Six optogenetics scientists share $1.3M brain research prize

Six scientists who pioneered optogenetics—a technique that uses light to control neurons to advance understanding of the brain and its disorders—have garnered The Brain Prize, a brain research prize worth $1.3 million (€1 million). The prize is awarded by the Grete Lundbeck European Brain Research Prize Foundation (Copenhagen, Denmark).

The six prize winners are:

Gero Miesenböck, Waynflete Professor of Physiology and Director of the Centre for Neural Circuits and Behaviour at the University of Oxford in England;

Ernst Bamberg, Director, Department of Biophysical Chemistry at the Max Planck Institute of Biophysics (Frankfurt, Germany);

Peter Hegemann, researcher, Department of Experimental Biophysics at the Humboldt University of Berlin in Germany;

Georg Nagel, researcher, Institute Julius-von-Sachs at the University of Würzburg in Germany;

Ed Boyden, Assistant Professor, MIT Media Lab; Joint Professor, Department of Brain and Cognitive Sciences; and Department of Biological Engineering at the Massachusetts Institute of Technology (MIT; Cambridge, MA); and

Karl Deisseroth, D.H. Chen Professor of Bioengineering and of Psychiatry and Behavioral Sciences, Stanford University in California.

Related: MIT's Ed Boyden awarded research prize for optogenetics work

Optogenetics makes it easier to investigate diseases of the brain such as Parkinson's disease, Alzheimer's disease, epilepsy, pain disorders, schizophrenia, ADHD, and addiction. It will play a significant role in the understanding of these disorders and, over time, in the development of a treatment for them. With optogenetics, neurons under investigation can be genetically modified and made light-sensitive. Then, when these neurons are stimulated by specific wavelengths of light, they can be turned either on or off.

"Optogenetic control of nerve cells is arguably the most important technical advance in neuroscience in the past 40 years," says British professor Colin Blakemore, chairman of the Foundation's selection committee. "It offers a revolution in our understanding of the way in which circuits of neurons carry out complex functions, such as learning and controlling movement. And it could provide an entirely new approach to the restoration of function in blindness or brain degeneration, and to the treatment of a variety of other neurological and psychiatric disorders."

The four European scientists, Bamberg, Hegemann, Miesenböck, and Nagel, made the fundamental observations and discoveries and developed light-sensitive molecules that can be introduced into specific types of neuron. The two Americans collaborated with the Europeans to develop the technique further and put it to work in living mammals.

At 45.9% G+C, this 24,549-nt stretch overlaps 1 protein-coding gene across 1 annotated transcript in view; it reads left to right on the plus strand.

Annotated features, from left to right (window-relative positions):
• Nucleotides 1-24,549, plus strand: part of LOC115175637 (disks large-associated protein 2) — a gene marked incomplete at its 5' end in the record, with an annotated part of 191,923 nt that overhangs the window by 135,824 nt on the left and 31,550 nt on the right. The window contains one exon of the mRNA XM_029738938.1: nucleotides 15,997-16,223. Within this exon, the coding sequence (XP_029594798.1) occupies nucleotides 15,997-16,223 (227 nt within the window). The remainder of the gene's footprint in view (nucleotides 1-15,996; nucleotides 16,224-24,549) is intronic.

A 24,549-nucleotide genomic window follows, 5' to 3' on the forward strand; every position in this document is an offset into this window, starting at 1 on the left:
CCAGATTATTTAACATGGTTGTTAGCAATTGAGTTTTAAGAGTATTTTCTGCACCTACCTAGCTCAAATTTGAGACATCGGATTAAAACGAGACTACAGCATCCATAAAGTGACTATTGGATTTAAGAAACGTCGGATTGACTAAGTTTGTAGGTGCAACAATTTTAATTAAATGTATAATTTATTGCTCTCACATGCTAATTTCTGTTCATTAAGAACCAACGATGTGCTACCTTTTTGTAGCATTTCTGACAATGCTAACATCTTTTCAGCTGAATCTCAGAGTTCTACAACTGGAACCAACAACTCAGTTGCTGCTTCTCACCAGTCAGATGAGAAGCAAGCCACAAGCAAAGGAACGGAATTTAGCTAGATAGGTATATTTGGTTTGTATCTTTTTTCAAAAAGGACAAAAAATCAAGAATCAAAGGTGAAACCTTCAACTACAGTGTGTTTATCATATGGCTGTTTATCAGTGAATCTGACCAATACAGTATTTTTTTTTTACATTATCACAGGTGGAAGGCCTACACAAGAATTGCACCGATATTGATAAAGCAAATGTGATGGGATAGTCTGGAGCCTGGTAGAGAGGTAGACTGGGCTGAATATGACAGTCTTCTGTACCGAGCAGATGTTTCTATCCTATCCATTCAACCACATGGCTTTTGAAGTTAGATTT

The six scientists will receive the shared $1.3 million prize at a ceremony on May 2, 2013, in Copenhagen.


Follow us on Twitter, 'like' us on Facebook, and join our group on LinkedIn

Subscribe now to BioOptics World magazine; it's free!

Get All the BioOptics World News Delivered to Your Inbox

Subscribe to BioOptics World Magazine or email newsletter today at no cost and receive the latest news and information.

 Subscribe Now
Related Articles

New bioimaging technique offers clear view of nervous system

Scientists at Ludwig-Maximilians University have developed a technique for turning the body of a deceased rodent entirely transparent, revealing the central nervous system in unprecedented clarity....

Eye test that pairs two in vivo imaging methods may detect Parkinson's earlier

A low-cost, noninvasive eye test pairs two in vivo imaging methods to help detect Parkinson's before clinical symptoms appear.

New lenses improve two-photon microscopy to image larger area of neuronal activity

By building on two-photon microscopy with new lenses, neuroscientists can better understand the behavior of neurons in the brain.

Optogenetics helps identify neurons that play important role in fear learning

Optogenetics helped to discover the process responsible for persistent reactions to trauma-associated cues.


Neuro15 exhibitors meet exacting demands: Part 2

Increasingly, neuroscientists are working with researchers in disciplines such as chemistry and p...

Why be free?

A successful career contributed to keeping OpticalRayTracer—an optical design software program—fr...

LASER Munich 2015 is bio-bent

LASER World of Photonics 2015 included the European Conferences on Biomedical Optics among its si...

White Papers

Understanding Optical Filters

Optical filters can be used to attenuate or enhance an image, transmit or reflect specific wavele...

How can I find the right digital camera for my microscopy application?

Nowadays, image processing is found in a wide range of optical microscopy applications. Examples ...



Twitter- BioOptics World